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Critical Infrastructure News

American Airlines and other carriers are facing possible fuel shortages at some airports, industry representatives said.

American told its pilots to conserve fuel by using a single engine while taxiing if the plane allows for that, the airline said.

“We are aware of fuel supply issues at some airports, predominantly across the western U.S., affecting a number of carriers,” American said in a statement Monday. It said the airline has had “minimal operational impact” so far.

The company said the issue was largely caused by a shortage of truck drivers and fuel trucks, and in some cases, pipeline allocations also are contributing to the issue. It said it has not had to cancel flights.

Read more: The Washington Post

We’ve all walked through a metal detector at the airport, hoping we didn’t forget anything in our pockets that will set off the alarm. When security personnel can’t immediately identify what is triggering the alarm, the process is halted for a pat down. Though this slows the screening process significantly for people waiting in line and can be an uncomfortable experience for the individual being screened, it is an essential element of keeping all travelers safe.

To improve airport security, both for screeners and for those being screened, the Department of Homeland Security (DHS) Science and Technology Directorate (S&T) continually invests in research and development (R&D) to build solutions for the future. S&T’s Screening at Speed Program partners with government, academia, and industry to increase security effectiveness at the airport from curb to gate, while dramatically reducing screening wait times and improving the passenger experience.

Read more: HS Today

ARLINGTON, Va. (FOX 5 DC) - Even though there are still far less people flying than before the pandemic, the number of guns turning up at checkpoints is sky-high. 

At Reagan National Airport, in three separate incidents, people were stopped while trying to bring loaded weapons through security in their carry-on luggage.

The TSA director at Reagan said in a statement Wednesday that there is an epidemic of guns showing up at the airport and it’s happening in other airports across the country as well.  

"That’s very alarming," one traveler told FOX 5. "With all the security they have I don’t know how they think that’s possible."

Read more: Fox 5

In the last few years, drones have flown over, and in some cases landed within, restricted areas across our country—with notable incidents in our nation’s capital. In 2015, a quadcopter crashed on the grounds of the White House. Later that same year, a drone crash-landed on the White House Ellipse, near the South Lawn. Though benign hobbyists often use them, these small unmanned aircraft systems (sUAS) can be exploited for any number of illegal activities, thereby posing a significant threat to facilities related to critical infrastructure and national security. This is why Counter-UAS (C-UAS) technology is so important.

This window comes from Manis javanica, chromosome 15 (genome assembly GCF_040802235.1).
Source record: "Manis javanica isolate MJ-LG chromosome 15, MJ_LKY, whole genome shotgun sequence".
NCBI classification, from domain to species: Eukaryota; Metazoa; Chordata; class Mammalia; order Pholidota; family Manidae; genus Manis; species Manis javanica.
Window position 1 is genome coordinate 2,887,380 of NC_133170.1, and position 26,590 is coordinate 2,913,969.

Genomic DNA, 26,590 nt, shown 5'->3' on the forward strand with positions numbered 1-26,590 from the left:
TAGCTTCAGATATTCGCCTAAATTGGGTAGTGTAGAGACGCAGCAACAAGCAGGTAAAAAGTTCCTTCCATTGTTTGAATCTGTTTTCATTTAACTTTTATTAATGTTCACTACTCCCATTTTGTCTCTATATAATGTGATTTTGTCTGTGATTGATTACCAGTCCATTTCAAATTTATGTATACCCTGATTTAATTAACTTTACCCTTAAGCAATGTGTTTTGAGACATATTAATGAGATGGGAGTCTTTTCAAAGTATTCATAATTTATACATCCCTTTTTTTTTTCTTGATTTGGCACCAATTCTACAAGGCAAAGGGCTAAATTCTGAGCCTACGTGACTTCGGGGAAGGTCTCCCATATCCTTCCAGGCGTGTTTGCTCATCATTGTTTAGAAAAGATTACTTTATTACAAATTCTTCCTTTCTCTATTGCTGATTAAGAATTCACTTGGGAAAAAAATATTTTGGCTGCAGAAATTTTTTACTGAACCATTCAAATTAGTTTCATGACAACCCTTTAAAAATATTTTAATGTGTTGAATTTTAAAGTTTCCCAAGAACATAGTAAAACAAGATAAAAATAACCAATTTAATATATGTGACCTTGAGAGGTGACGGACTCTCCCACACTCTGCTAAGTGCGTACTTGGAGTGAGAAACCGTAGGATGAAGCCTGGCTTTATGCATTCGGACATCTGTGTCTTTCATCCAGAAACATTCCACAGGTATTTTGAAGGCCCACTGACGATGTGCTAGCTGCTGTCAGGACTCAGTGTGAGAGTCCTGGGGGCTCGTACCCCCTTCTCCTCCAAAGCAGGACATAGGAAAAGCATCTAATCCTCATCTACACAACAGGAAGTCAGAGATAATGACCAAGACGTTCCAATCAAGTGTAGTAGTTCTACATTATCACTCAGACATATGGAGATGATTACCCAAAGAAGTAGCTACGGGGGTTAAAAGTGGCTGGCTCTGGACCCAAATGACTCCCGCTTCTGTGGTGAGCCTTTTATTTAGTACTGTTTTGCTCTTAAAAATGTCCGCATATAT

The popularity of sUAS, or drones, has grown as the cost has become more affordable. Their nefarious capabilities continue to increase, as well. They can attain high speeds and move in three dimensions with the potential to carry dangerous payloads, smuggle contraband, and conduct illicit surveillance. The applications are endless, which creates a formidable challenge for our national security agencies, including the Department of Homeland Security (DHS) Science and Technology Directorate (S&T).

Adaptation is key to ensuring resilience. S&T is supporting C-UAS research, testing, training and evaluation across multiple DHS missions and components. A number of tests have been executed over the last year and more are planned in coordination with the U.S. Coast Guard (USCG), U.S. Secret Service (USSS), Federal Protective Services (FPS), and Customs and Border Protection (CBP).

Read more: Department of Homeland Security

BOISE, Idaho (AP) — Airport officials facing jet fuel shortages are concerned they’ll have to wave off planes and helicopters that drop fire retardants during what could be a ferocious wildfire season, potentially endangering surrounding communities.

Sporadic shortages at some tanker bases in Oregon and Utah have already been reported. The worry is that multiple bases go dry simultaneously during what is shaping up to be a very busy wildfire season in the U.S. West. Tanker bases in Arizona, where many large fires are burning, have also had jet fuel supply issues in the last month.

“We haven’t run into that before,” said Jessica Gardetto, a National Interagency Fire Center spokeswoman in Boise, Idaho, and a former wildland firefighter. “It’s a scary thought, with all the shortages going on right now.”

It’s not clear if jet fuel supplies and delivery systems can be bolstered in time for this wildfire season to avoid potential problems keeping firefighting aircraft aloft if multiple large fires break out around the West.

Read more: AP News